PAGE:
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The Pisagua internment camp (Spanish: Campamento de Prisioneros de Pisagua) was a concentration camp in Pisagua, Chile.

Pisagua internment camp
Internment camp used many times in Chilean history
Memorial DDHH Chile - 01 Fosa de Pisagua.jpg
The Pisagua Memorial in 2007
Pisagua internment camp is located in Chile
Pisagua internment camp
Location of Pisagua internment camp within Chile
Coordinates19°35′48″S 70°12′44″W / 19.59667°S 70.21222°W / -19.59667; -70.21222Coordinates: 19°35′48″S 70°12′44″W / 19.59667°S 70.21222°W / -19.59667; -70.21222
Built byChilean government
Operated byChilean government
Number of inmates2500 people (during the 1973-1974 biennium)
Killed30 people (during the 1973-1974 biennium)



An isolated location in northern Chile, Pisagua was used as a detention site for male homosexuals under the military dictatorship of General Carlos Ibáñez del Campo in 1927-1931.[1]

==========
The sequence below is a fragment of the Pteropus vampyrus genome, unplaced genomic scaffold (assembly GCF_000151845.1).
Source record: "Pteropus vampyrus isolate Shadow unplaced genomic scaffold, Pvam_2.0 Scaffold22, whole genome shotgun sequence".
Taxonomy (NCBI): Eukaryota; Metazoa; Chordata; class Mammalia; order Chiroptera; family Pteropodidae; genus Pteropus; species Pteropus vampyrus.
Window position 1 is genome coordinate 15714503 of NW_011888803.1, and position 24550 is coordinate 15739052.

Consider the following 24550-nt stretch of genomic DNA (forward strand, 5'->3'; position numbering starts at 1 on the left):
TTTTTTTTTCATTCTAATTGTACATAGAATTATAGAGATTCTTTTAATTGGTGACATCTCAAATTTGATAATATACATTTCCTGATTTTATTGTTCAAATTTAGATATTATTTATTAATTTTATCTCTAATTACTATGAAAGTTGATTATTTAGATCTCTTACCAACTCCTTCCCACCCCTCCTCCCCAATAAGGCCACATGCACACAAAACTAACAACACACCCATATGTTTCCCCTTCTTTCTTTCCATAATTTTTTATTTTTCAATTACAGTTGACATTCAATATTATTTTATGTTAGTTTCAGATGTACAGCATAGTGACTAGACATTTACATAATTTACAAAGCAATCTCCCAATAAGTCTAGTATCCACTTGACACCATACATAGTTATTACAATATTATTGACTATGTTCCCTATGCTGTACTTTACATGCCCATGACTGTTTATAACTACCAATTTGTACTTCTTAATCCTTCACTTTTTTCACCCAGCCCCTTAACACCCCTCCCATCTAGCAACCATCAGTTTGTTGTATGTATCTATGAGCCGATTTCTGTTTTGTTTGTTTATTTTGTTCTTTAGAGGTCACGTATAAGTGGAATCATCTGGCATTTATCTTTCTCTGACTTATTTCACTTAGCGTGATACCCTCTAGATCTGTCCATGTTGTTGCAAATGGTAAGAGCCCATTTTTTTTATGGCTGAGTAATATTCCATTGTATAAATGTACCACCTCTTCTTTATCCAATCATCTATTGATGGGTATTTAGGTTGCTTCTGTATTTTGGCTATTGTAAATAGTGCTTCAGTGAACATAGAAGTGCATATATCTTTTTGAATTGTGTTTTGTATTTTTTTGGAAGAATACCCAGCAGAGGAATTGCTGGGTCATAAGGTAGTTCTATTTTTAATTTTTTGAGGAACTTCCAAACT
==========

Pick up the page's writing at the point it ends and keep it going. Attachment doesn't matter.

From 1943 to 1945, Pisagua became the site of wartime internment for citizens of enemy nations when Chile entered World War II on the Allied side. The complex was turned into a concentration camp for Chilean socialists, communists and anarchists under President Gabriel González Videla in 1947-1948. Chilean Army Captain Augusto Pinochet was appointed to run the Pisagua camp in January 1948.

Pinochet's dictatorship to presentEdit

When General Pinochet himself seized power in September 1973, the site again became a political detention center.

In the 1990s, the Pisagua court case would draw further scrutiny to the prison camp when a claim of illegal burial was presented by the Chilean Vicariate of Solidarity on 31 May 1990.[2] A mass grave was discovered in June 1990 and was found to contain 20 bodies inside.[3] These would be later linked to prisoners and missing persons (desaparecidos) executed at the camp.

Identified persons from mass grave (June 6, 1990)Edit

See alsoEdit


  1. ^ Spooner 2011, p. 58
  2. ^ "El Hallazgo de la Fosa". Memoria Viva. Archived from the original on 16 June 2002. Retrieved 4 July 2012.(in Spanish)
  3. ^ a b c "Plano de la fosa común en el cementerio de Pisagua". Memoria Viva. Archived from the original on 5 June 2010. Retrieved 10 May 2013.(in Spanish)